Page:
H.C. Westermann (1922-1981)
Overall: 67 3/8 × 36 5/16 × 27 5/8 in. (171.1 × 92.2 × 70.2 cm)
Whitney Museum of American Art, New York; Purchase, with funds from the Howard and Jean Lipman Foundation, Inc. and exchange
Rights and Reproductions Information
© Estate of H.C. Westermann/Licensed by VAGA, New York, NY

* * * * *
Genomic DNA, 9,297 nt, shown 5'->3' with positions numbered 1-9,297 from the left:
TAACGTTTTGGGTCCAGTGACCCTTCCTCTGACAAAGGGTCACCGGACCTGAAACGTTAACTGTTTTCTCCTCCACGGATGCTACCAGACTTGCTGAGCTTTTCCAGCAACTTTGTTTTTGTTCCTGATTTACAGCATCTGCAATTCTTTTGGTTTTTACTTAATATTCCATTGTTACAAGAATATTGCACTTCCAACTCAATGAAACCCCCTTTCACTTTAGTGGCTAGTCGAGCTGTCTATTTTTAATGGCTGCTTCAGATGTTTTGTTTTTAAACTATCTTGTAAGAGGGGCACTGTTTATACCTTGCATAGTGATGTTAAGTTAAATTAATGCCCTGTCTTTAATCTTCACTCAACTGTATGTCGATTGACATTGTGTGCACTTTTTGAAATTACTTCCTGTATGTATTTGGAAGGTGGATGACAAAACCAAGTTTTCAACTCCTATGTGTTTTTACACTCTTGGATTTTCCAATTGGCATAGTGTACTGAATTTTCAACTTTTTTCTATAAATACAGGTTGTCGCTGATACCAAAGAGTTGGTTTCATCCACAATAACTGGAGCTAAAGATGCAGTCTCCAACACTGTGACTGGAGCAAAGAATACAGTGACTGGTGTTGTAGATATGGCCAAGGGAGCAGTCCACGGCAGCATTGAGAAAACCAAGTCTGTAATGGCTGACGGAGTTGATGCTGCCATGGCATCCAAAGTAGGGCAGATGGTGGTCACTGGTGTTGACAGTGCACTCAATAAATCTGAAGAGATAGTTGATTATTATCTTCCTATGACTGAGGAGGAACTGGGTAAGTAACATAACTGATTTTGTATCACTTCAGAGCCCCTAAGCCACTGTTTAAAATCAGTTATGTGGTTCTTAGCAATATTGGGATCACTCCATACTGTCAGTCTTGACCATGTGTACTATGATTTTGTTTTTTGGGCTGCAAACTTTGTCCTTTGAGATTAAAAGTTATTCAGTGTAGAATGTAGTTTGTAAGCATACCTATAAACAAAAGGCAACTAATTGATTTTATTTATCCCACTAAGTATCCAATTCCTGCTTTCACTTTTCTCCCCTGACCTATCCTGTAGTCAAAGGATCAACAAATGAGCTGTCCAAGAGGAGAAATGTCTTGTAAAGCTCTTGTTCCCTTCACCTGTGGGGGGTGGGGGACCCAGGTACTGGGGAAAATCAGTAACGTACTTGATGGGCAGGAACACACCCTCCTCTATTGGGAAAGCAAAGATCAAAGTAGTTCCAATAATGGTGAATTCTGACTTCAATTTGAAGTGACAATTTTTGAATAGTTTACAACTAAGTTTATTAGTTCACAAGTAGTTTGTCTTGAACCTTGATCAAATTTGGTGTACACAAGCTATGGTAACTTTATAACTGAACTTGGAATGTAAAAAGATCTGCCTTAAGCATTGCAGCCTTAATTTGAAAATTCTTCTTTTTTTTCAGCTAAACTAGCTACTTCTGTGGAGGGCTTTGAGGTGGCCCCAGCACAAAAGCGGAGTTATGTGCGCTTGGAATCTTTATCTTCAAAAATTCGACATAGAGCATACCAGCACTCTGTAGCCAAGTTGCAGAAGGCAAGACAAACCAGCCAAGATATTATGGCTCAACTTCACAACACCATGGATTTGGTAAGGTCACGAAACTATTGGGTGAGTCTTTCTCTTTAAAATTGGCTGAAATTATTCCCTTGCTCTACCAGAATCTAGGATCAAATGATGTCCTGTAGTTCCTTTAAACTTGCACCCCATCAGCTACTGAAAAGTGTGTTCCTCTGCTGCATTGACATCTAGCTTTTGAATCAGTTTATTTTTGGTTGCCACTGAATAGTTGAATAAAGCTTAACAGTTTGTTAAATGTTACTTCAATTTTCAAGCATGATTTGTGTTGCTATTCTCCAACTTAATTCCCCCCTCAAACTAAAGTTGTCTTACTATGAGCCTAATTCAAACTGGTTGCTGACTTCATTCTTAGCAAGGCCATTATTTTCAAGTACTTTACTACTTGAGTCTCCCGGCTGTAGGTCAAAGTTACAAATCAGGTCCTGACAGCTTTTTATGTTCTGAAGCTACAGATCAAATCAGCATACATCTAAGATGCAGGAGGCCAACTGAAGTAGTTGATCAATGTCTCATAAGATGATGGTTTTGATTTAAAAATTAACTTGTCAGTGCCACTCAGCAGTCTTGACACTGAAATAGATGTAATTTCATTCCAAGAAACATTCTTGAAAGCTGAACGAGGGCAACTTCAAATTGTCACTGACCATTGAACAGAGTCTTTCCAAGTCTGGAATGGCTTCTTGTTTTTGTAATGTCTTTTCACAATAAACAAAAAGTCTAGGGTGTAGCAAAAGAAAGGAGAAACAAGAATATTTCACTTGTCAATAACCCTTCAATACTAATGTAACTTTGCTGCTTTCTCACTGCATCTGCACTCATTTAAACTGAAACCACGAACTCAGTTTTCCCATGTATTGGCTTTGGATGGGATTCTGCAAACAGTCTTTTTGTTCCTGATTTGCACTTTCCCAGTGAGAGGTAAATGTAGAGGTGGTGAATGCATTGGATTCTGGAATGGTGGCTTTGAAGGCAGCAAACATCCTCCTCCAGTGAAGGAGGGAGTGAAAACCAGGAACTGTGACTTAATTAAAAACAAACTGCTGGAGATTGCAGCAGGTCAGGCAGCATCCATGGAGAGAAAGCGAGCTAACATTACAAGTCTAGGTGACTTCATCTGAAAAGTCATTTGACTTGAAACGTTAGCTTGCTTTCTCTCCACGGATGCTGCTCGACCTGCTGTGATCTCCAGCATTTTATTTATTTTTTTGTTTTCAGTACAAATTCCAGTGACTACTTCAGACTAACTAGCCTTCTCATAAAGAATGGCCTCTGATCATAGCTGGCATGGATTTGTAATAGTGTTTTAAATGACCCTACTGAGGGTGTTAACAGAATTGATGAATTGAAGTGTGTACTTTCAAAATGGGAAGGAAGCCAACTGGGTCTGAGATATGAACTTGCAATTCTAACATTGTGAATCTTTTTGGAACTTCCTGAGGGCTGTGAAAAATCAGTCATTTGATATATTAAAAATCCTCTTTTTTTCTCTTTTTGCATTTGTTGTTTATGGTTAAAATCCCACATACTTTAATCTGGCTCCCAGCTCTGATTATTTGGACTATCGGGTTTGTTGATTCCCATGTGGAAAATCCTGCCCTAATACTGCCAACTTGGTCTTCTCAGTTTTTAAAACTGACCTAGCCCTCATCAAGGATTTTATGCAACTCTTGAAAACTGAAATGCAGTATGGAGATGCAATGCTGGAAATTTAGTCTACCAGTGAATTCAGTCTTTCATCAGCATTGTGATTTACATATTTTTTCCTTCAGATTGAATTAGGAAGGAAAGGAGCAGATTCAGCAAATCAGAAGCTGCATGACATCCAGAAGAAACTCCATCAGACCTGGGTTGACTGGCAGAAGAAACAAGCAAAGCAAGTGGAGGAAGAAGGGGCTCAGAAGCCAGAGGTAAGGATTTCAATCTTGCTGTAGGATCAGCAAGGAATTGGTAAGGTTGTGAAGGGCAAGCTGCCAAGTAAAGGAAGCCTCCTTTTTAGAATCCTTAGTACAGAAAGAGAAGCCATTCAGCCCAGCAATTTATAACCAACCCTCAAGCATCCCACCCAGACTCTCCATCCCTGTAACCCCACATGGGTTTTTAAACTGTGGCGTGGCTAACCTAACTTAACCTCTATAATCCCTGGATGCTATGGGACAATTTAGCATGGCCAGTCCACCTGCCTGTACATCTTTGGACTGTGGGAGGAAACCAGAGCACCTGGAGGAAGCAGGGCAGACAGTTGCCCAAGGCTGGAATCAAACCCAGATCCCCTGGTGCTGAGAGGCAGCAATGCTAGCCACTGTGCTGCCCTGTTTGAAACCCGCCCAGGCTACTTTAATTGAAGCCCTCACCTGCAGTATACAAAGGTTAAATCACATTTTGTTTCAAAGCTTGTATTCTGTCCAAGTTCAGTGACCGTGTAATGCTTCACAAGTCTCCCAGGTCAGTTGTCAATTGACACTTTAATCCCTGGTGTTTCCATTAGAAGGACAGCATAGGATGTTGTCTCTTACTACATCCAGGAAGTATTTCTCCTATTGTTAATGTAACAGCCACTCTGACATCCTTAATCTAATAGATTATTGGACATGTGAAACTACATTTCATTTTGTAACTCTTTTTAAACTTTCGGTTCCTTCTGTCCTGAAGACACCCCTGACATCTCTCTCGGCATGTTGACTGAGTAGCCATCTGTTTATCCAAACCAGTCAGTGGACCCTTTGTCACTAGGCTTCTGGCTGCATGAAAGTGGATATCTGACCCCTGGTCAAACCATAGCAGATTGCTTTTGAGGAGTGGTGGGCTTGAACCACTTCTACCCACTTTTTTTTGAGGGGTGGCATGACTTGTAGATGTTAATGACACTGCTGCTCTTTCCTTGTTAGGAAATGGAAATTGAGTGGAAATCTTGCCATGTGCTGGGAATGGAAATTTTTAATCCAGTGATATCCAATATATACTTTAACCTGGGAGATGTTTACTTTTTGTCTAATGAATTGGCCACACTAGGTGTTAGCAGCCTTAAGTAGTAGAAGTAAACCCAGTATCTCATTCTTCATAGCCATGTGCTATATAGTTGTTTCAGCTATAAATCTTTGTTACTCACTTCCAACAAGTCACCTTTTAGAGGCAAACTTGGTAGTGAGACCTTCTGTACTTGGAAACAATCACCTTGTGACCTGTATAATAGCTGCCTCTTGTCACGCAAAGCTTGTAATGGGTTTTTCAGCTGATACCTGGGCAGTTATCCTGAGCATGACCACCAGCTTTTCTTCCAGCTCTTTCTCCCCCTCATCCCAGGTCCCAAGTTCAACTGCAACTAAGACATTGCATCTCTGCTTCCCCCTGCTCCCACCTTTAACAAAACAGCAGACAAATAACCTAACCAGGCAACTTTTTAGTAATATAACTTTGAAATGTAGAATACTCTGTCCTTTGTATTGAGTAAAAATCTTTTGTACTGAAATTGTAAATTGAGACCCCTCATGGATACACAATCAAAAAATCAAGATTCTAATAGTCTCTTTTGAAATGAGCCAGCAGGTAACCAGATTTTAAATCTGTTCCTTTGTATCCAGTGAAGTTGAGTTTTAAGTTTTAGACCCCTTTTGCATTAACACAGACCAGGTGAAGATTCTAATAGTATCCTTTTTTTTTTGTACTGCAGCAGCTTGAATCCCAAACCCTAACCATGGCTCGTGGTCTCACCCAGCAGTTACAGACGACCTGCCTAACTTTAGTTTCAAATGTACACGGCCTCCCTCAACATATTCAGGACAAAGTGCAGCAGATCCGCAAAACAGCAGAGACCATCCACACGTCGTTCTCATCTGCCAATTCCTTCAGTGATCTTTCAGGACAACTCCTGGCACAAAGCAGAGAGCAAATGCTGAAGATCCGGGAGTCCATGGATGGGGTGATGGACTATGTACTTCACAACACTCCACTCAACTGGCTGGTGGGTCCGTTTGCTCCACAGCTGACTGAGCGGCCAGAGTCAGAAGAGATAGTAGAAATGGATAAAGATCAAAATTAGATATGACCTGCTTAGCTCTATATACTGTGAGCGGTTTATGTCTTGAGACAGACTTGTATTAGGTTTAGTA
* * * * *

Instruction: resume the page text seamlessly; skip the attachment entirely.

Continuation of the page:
Flawlessly constructed of marine plywood and Douglas fir, and lacquered to a glossy finish, Antimobile is made to move: the wheel turns on an axle fashioned from a bicycle pedal with a ball-bearing mechanism. As in several other pieces of the early- to mid-1960s, H.C. Westermann here treats wood laminates as if they were softly pliable elastic. But everything else about this floor-bound sculpture—from its name to its drooping contours—suggests immobility. With its misshapen and paralyzed steering wheel and such eccentric details as a diminutive wing-bolt crown, Antimobile conjures up a subversive, impotent machine, one that inhibits function and idolizes craft. Beyond the mordant humor that characterizes Westermann’s work is often anger at the crass commercialism he saw overtaking American culture: “everything is on wheels nowadays. . .a hundred million cars. . .and everything turns and it’s all a bunch of junk. . .I wanted to make something that was just completely anti-wheel, antimobile.” Though in scale and material Antimobile is more like a ship’s wheel than a car’s, it remains a penetrating expression of his belief that rampant industrialization had run amok in postwar American society.